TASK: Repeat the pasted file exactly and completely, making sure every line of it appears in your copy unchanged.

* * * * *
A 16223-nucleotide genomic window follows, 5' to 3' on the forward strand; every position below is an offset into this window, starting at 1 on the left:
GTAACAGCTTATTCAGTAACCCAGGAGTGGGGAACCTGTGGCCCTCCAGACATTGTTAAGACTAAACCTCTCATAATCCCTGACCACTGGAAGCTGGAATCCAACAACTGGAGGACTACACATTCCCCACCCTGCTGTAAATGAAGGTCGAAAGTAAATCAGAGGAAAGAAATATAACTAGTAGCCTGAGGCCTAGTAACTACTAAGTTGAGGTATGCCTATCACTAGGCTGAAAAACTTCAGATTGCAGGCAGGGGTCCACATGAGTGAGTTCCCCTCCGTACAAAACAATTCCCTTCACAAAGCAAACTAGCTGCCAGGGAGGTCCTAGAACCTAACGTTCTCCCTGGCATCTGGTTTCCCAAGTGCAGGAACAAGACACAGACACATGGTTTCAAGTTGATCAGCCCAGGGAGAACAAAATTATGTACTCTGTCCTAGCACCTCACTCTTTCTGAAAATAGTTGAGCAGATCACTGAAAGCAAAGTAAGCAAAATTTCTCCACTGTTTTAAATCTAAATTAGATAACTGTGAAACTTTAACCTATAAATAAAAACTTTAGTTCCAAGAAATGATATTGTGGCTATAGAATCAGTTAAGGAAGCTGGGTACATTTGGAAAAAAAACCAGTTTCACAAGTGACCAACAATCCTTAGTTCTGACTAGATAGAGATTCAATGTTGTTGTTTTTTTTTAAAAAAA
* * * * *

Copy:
A 16223-nucleotide genomic window follows, 5' to 3' on the forward strand; every position below is an offset into this window, starting at 1 on the left:
GTAACAGCTTATTCAGTAACCCAGGAGTGGGGAACCTGTGGCCCTCCAGACATTGTTAAGACTAAACCTCTCATAATCCCTGACCACTGGAAGCTGGAATCCAACAACTGGAGGACTACACATTCCCCACCCTGCTGTAAATGAAGGTCGAAAGTAAATCAGAGGAAAGAAATATAACTAGTAGCCTGAGGCCTAGTAACTACTAAGTTGAGGTATGCCTATCACTAGGCTGAAAAACTTCAGATTGCAGGCAGGGGTCCACATGAGTGAGTTCCCCTCCGTACAAAACAATTCCCTTCACAAAGCAAACTAGCTGCCAGGGAGGTCCTAGAACCTAACGTTCTCCCTGGCATCTGGTTTCCCAAGTGCAGGAACAAGACACAGACACATGGTTTCAAGTTGATCAGCCCAGGGAGAACAAAATTATGTACTCTGTCCTAGCACCTCACTCTTTCTGAAAATAGTTGAGCAGATCACTGAAAGCAAAGTAAGCAAAATTTCTCCACTGTTTTAAATCTAAATTAGATAACTGTGAAACTTTAACCTATAAATAAAAACTTTAGTTCCAAGAAATGATATTGTGGCTATAGAATCAGTTAAGGAAGCTGGGTACATTTGGAAAAAAAACCAGTTTCACAAGTGACCAACAATCCTTAGTTCTGACTAGATAGAGATTCAATGTTGTTGTTTTTTTTTAAAAAAA